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May 20, 1939


JAMA. 1939;112(20):2068-2069. doi:10.1001/jama.1939.02800200066017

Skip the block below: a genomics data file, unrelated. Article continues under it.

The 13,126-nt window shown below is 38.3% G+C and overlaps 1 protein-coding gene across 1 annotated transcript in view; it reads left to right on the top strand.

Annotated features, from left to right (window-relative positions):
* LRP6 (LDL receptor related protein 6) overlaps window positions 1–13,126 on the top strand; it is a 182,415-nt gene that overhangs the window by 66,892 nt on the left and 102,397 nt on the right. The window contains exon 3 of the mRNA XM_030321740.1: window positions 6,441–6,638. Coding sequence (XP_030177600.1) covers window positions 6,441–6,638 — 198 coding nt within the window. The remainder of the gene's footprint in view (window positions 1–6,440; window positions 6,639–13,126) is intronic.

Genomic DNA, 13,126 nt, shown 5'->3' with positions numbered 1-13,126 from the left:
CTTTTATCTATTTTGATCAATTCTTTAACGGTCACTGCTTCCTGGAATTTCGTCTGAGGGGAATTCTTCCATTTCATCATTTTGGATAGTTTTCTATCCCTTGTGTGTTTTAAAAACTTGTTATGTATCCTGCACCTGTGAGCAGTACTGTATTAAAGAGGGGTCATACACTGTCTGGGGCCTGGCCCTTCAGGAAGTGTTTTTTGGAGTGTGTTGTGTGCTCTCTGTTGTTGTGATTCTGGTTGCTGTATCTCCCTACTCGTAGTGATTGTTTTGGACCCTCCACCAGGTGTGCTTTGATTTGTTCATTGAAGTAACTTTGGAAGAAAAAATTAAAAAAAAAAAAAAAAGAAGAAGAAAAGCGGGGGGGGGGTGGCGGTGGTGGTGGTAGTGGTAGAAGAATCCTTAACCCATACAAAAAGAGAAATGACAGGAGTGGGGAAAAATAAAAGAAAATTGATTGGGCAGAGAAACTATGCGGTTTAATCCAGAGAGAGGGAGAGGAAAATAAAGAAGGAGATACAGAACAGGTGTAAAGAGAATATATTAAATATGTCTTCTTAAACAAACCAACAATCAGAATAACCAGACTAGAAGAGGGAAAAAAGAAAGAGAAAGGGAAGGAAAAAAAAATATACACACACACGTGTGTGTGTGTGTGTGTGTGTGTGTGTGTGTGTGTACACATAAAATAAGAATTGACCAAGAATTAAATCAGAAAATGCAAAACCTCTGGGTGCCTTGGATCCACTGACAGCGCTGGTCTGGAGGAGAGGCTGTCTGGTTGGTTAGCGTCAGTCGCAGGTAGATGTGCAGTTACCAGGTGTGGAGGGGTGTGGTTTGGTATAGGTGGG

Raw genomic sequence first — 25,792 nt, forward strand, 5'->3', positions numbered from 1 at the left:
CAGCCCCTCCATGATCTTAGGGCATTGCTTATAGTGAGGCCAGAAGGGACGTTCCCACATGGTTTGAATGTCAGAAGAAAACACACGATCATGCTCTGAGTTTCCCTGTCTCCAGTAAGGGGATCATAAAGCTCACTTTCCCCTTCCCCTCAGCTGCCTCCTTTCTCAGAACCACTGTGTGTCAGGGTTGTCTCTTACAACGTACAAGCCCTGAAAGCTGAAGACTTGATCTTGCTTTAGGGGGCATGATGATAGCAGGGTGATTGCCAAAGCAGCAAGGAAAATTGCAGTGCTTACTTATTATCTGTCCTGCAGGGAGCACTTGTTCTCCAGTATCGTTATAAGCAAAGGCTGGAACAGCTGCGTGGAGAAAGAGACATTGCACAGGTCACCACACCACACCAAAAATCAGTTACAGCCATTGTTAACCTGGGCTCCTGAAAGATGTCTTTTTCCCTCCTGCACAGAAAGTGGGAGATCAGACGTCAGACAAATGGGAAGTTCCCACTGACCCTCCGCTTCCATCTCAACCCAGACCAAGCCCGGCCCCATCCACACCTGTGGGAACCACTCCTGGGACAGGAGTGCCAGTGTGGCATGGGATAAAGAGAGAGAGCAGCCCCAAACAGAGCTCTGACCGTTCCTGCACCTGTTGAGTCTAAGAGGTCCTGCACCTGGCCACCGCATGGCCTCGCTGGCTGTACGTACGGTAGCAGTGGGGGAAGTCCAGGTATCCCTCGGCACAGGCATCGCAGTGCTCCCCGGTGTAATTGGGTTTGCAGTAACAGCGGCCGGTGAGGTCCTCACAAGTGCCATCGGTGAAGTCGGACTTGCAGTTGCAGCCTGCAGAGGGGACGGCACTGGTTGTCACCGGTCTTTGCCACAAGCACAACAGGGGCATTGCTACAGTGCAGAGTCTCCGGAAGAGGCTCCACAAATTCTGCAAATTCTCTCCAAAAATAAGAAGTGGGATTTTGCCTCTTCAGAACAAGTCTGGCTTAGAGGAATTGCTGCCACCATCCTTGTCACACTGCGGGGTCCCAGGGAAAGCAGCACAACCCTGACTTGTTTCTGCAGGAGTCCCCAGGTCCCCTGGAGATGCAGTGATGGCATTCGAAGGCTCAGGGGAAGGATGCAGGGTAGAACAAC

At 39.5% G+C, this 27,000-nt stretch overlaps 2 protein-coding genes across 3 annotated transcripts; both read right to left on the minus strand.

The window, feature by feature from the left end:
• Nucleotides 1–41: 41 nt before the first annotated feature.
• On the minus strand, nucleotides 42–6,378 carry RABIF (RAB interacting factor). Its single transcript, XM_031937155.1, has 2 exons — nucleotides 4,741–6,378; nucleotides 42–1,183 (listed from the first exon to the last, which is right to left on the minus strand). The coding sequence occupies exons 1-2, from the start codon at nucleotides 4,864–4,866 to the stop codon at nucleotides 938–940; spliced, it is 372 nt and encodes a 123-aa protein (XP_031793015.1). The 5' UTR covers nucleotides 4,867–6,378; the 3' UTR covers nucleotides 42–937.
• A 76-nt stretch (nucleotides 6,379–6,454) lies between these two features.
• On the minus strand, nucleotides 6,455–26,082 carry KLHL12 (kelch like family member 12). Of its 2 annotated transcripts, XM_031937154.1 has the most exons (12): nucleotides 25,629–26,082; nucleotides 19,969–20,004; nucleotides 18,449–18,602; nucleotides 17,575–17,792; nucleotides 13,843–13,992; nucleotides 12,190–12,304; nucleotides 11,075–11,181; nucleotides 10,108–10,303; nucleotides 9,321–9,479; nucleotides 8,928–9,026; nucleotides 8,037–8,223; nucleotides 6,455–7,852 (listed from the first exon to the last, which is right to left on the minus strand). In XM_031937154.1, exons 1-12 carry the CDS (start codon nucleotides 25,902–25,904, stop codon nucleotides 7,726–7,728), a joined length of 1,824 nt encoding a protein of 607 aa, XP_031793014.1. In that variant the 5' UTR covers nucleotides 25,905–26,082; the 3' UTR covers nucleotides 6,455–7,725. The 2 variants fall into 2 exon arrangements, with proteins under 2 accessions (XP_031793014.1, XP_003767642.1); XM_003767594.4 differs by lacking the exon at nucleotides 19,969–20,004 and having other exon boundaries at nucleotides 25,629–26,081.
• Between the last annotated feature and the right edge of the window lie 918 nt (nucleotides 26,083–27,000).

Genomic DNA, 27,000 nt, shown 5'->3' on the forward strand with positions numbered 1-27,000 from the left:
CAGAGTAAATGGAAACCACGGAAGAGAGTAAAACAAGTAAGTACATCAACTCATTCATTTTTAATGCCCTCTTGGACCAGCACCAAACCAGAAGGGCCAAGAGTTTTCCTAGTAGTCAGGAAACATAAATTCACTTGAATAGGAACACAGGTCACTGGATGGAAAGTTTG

The first suggestion that carbohydrates may be components of all proteins was made by Claude Bernard, although the basis for this idea was an erroneous interpretation of experimental data. Early in the course of his brilliant studies on the physiology of glycogen, Bernard observed that the feeding of protein to dogs led to an increased deposition of glycogen in the livers of the experimental animals. As this work was done at a time when information regarding either the structure of proteins or the mode of synthesis of sugars in the organism or in the laboratory did not exist, Bernard assumed that the sugar molecule was preformed in the protein and postulated a glucosidic theory of protein structure. However, when the investigations of Lusk and his pupils demonstrated the synthesis of sugar from amino acids, the physiologic basis for the glucosidic structure of proteins disappeared. The presence of carbohydrates in proteins